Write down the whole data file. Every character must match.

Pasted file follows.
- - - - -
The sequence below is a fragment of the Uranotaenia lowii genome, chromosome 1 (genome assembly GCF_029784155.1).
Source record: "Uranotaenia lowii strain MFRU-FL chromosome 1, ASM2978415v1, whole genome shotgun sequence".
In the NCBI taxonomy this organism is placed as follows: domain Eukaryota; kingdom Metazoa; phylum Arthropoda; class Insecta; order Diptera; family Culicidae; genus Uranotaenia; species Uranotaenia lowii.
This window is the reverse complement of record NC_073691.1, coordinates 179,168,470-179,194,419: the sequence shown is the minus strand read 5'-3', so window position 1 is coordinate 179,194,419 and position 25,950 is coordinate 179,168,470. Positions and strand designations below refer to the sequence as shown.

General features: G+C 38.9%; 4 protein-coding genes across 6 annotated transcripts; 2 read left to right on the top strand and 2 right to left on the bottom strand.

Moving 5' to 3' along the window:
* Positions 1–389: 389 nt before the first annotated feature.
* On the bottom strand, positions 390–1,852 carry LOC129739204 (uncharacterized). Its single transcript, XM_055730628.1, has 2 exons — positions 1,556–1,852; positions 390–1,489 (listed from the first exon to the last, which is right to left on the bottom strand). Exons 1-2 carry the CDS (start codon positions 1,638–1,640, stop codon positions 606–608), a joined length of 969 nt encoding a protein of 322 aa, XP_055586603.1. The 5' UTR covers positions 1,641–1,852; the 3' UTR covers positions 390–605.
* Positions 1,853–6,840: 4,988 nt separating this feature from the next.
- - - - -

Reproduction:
The sequence below is a fragment of the Uranotaenia lowii genome, chromosome 1 (genome assembly GCF_029784155.1).
Source record: "Uranotaenia lowii strain MFRU-FL chromosome 1, ASM2978415v1, whole genome shotgun sequence".
In the NCBI taxonomy this organism is placed as follows: domain Eukaryota; kingdom Metazoa; phylum Arthropoda; class Insecta; order Diptera; family Culicidae; genus Uranotaenia; species Uranotaenia lowii.
This window is the reverse complement of record NC_073691.1, coordinates 179,168,470-179,194,419: the sequence shown is the minus strand read 5'-3', so window position 1 is coordinate 179,194,419 and position 25,950 is coordinate 179,168,470. Positions and strand designations below refer to the sequence as shown.

General features: G+C 38.9%; 4 protein-coding genes across 6 annotated transcripts; 2 read left to right on the top strand and 2 right to left on the bottom strand.

Moving 5' to 3' along the window:
* Positions 1–389: 389 nt before the first annotated feature.
* On the bottom strand, positions 390–1,852 carry LOC129739204 (uncharacterized). Its single transcript, XM_055730628.1, has 2 exons — positions 1,556–1,852; positions 390–1,489 (listed from the first exon to the last, which is right to left on the bottom strand). Exons 1-2 carry the CDS (start codon positions 1,638–1,640, stop codon positions 606–608), a joined length of 969 nt encoding a protein of 322 aa, XP_055586603.1. The 5' UTR covers positions 1,641–1,852; the 3' UTR covers positions 390–605.
* Positions 1,853–6,840: 4,988 nt separating this feature from the next.